J Plant Ecol ›› 2014, Vol. 7 ›› Issue (2): 188-201.

• Research Articles •

### Does disturbance regime change community assembly of angiosperm plant communities in the boreal forest?

Jian Zhang1,*, Stephen J. Mayor2 and Fangliang He1

1. 1 Department of Renewable Resources, University of Alberta, Edmonton, Alberta T6G 2H1, Canada; 2 Department of Biological Science, University of Alberta, Edmonton, Alberta T6G 2E9, Canada
• Received:2013-03-21 Accepted:2013-12-21 Published:2014-03-26
• Contact: Zhang, Jian

Abstract: Aims To examine if and how species and phylogenetic diversity change in relation to disturbance, we conducted a review of ecological literature by testing the consistency of the relationship between phylogenetic diversity and disturbance and compared taxonomic groups, type of disturbance and ecosystem/habitat context. We provide a case study of the phylogenetic diversity–disturbance relationship in angiosperm plant communities of a boreal forest region, compared with types of natural and anthropogenic disturbances and plant growth forms.
Methods Using a large-scale sampling plot network along a complete (0–100%) anthropogenic disturbance gradient in the boreal biome, we compared the changes of angiosperm plant community structure and composition across plots. We estimated natural disturbance with historical records of major fires. We then calculated phylogenetic diversity indexes and determined species richness in order to compare linear and polynomial trends along disturbance gradients. We also compared the changes of community structure for different types of anthropogenic disturbances and examined how the relationships between species and phylogenetic diversity and disturbance regimes vary among three different life forms (i.e. forbs, graminoids and woody plants).
Important findings Phylogenetic diversity was inconsistently related to disturbance in previous studies, regardless of taxon, disturbance type or ecosystem context. In the understudied boreal ecosystem, angiosperm plant communities varied greatly in species richness and phylogenetic diversity along anthropogenic disturbance gradients and among different disturbance types. In general, a quadratic curve described the relationship between species richness and anthropogenic disturbance, with the highest richness at intermediate anthropogenic disturbance levels. However, phylogenetic diversity was not related to disturbance in any consistent manner and species richness was not correlated with phylogenetic diversity. Phylogenetic relatedness was also inconsistent across plant growth forms and different anthropogenic disturbance types. Unlike the inconsistent patterns observed for anthropogenic disturbance, community assembly among localities varying in time since natural disturbance exhibited a distinct signature of phylogenetic relatedness, although those trends varied among plant growth forms.

Aims To examine if and how species and phylogenetic diversity change in relation to disturbance, we conducted a review of ecological literature by testing the consistency of the relationship between phylogenetic diversity and disturbance and compared taxonomic groups, type of disturbance and ecosystem/habitat context. We provide a case study of the phylogenetic diversity–disturbance relationship in angiosperm plant communities of a boreal forest region, compared with types of natural and anthropogenic disturbances and plant growth forms.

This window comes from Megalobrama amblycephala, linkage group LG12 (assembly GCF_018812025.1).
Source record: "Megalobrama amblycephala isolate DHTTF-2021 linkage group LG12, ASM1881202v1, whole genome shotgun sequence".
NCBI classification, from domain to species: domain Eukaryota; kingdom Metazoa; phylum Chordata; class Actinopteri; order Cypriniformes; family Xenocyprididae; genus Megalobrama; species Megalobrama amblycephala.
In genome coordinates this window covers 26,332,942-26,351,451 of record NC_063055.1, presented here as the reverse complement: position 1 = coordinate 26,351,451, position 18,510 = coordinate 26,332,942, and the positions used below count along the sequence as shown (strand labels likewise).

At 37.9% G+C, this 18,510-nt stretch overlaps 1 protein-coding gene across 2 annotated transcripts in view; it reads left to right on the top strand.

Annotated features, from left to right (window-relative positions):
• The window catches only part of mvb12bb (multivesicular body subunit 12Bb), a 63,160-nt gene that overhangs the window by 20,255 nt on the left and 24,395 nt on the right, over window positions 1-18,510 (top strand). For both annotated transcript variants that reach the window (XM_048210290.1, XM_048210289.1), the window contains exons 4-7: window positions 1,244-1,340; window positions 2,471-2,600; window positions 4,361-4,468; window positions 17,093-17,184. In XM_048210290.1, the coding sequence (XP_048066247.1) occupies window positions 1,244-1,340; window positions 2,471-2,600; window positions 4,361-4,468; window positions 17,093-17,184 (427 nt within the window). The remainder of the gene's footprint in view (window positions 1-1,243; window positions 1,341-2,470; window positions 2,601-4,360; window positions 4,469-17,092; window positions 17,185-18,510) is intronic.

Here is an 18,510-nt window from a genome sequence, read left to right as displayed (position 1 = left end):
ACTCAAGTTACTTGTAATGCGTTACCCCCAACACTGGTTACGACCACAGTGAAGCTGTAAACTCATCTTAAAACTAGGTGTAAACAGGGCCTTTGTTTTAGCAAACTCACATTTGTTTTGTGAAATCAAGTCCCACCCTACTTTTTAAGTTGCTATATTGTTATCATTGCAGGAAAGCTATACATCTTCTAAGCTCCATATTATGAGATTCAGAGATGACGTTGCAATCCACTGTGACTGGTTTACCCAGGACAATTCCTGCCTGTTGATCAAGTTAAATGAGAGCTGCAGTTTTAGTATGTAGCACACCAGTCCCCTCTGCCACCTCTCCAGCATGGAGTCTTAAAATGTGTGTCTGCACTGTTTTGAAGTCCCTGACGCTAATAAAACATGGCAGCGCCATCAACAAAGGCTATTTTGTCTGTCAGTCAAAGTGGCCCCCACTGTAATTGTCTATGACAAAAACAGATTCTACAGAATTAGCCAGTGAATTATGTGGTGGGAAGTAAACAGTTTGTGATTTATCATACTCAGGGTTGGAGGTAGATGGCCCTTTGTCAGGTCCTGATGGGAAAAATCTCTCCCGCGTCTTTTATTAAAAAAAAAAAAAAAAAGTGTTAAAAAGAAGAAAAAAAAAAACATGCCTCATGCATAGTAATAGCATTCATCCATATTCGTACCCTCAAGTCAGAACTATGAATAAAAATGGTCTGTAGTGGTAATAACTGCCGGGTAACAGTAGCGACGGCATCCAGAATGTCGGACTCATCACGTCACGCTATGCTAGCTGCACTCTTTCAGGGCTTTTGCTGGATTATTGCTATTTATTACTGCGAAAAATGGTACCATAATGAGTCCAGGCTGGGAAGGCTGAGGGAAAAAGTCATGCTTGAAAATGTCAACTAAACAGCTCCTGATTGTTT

Methods Using a large-scale sampling plot network along a complete (0–100%) anthropogenic disturbance gradient in the boreal biome, we compared the changes of angiosperm plant community structure and composition across plots. We estimated natural disturbance with historical records of major fires. We then calculated phylogenetic diversity indexes and determined species richness in order to compare linear and polynomial trends along disturbance gradients. We also compared the changes of community structure for different types of anthropogenic disturbances and examined how the relationships between species and phylogenetic diversity and disturbance regimes vary among three different life forms (i.e. forbs, graminoids and woody plants).
Important findings Phylogenetic diversity was inconsistently related to disturbance in previous studies, regardless of taxon, disturbance type or ecosystem context. In the understudied boreal ecosystem, angiosperm plant communities varied greatly in species richness and phylogenetic diversity along anthropogenic disturbance gradients and among different disturbance types. In general, a quadratic curve described the relationship between species richness and anthropogenic disturbance, with the highest richness at intermediate anthropogenic disturbance levels. However, phylogenetic diversity was not related to disturbance in any consistent manner and species richness was not correlated with phylogenetic diversity. Phylogenetic relatedness was also inconsistent across plant growth forms and different anthropogenic disturbance types. Unlike the inconsistent patterns observed for anthropogenic disturbance, community assembly among localities varying in time since natural disturbance exhibited a distinct signature of phylogenetic relatedness, although those trends varied among plant growth forms.